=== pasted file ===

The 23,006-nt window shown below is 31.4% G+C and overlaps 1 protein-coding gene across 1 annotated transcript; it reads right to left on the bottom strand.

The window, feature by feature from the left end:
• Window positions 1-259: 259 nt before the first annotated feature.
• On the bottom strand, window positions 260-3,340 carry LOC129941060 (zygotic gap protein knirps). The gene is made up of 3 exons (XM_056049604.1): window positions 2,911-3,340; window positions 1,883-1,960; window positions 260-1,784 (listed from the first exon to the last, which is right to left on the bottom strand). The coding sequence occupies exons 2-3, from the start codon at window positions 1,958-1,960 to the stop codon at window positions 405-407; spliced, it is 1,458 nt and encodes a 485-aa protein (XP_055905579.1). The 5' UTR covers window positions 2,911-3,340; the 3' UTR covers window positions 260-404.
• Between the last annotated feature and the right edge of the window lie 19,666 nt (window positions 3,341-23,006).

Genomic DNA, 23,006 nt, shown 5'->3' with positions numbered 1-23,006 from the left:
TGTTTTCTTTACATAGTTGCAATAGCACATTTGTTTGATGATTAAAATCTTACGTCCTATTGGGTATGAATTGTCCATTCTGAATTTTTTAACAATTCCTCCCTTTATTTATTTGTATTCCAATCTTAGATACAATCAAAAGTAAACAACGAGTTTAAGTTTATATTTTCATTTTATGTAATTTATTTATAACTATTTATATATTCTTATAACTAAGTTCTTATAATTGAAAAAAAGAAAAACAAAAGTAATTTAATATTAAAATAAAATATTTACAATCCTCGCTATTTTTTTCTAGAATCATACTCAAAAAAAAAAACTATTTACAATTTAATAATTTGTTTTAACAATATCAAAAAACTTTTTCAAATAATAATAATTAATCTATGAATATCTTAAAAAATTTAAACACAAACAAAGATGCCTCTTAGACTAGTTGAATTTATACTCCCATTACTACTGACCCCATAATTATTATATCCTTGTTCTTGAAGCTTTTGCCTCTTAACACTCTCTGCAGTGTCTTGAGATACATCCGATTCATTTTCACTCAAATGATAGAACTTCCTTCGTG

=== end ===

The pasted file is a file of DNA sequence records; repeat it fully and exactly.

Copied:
The 23,006-nt window shown below is 31.4% G+C and overlaps 1 protein-coding gene across 1 annotated transcript; it reads right to left on the bottom strand.

The window, feature by feature from the left end:
• Window positions 1-259: 259 nt before the first annotated feature.
• On the bottom strand, window positions 260-3,340 carry LOC129941060 (zygotic gap protein knirps). The gene is made up of 3 exons (XM_056049604.1): window positions 2,911-3,340; window positions 1,883-1,960; window positions 260-1,784 (listed from the first exon to the last, which is right to left on the bottom strand). The coding sequence occupies exons 2-3, from the start codon at window positions 1,958-1,960 to the stop codon at window positions 405-407; spliced, it is 1,458 nt and encodes a 485-aa protein (XP_055905579.1). The 5' UTR covers window positions 2,911-3,340; the 3' UTR covers window positions 260-404.
• Between the last annotated feature and the right edge of the window lie 19,666 nt (window positions 3,341-23,006).

Genomic DNA, 23,006 nt, shown 5'->3' with positions numbered 1-23,006 from the left:
TGTTTTCTTTACATAGTTGCAATAGCACATTTGTTTGATGATTAAAATCTTACGTCCTATTGGGTATGAATTGTCCATTCTGAATTTTTTAACAATTCCTCCCTTTATTTATTTGTATTCCAATCTTAGATACAATCAAAAGTAAACAACGAGTTTAAGTTTATATTTTCATTTTATGTAATTTATTTATAACTATTTATATATTCTTATAACTAAGTTCTTATAATTGAAAAAAAGAAAAACAAAAGTAATTTAATATTAAAATAAAATATTTACAATCCTCGCTATTTTTTTCTAGAATCATACTCAAAAAAAAAAACTATTTACAATTTAATAATTTGTTTTAACAATATCAAAAAACTTTTTCAAATAATAATAATTAATCTATGAATATCTTAAAAAATTTAAACACAAACAAAGATGCCTCTTAGACTAGTTGAATTTATACTCCCATTACTACTGACCCCATAATTATTATATCCTTGTTCTTGAAGCTTTTGCCTCTTAACACTCTCTGCAGTGTCTTGAGATACATCCGATTCATTTTCACTCAAATGATAGAACTTCCTTCGTG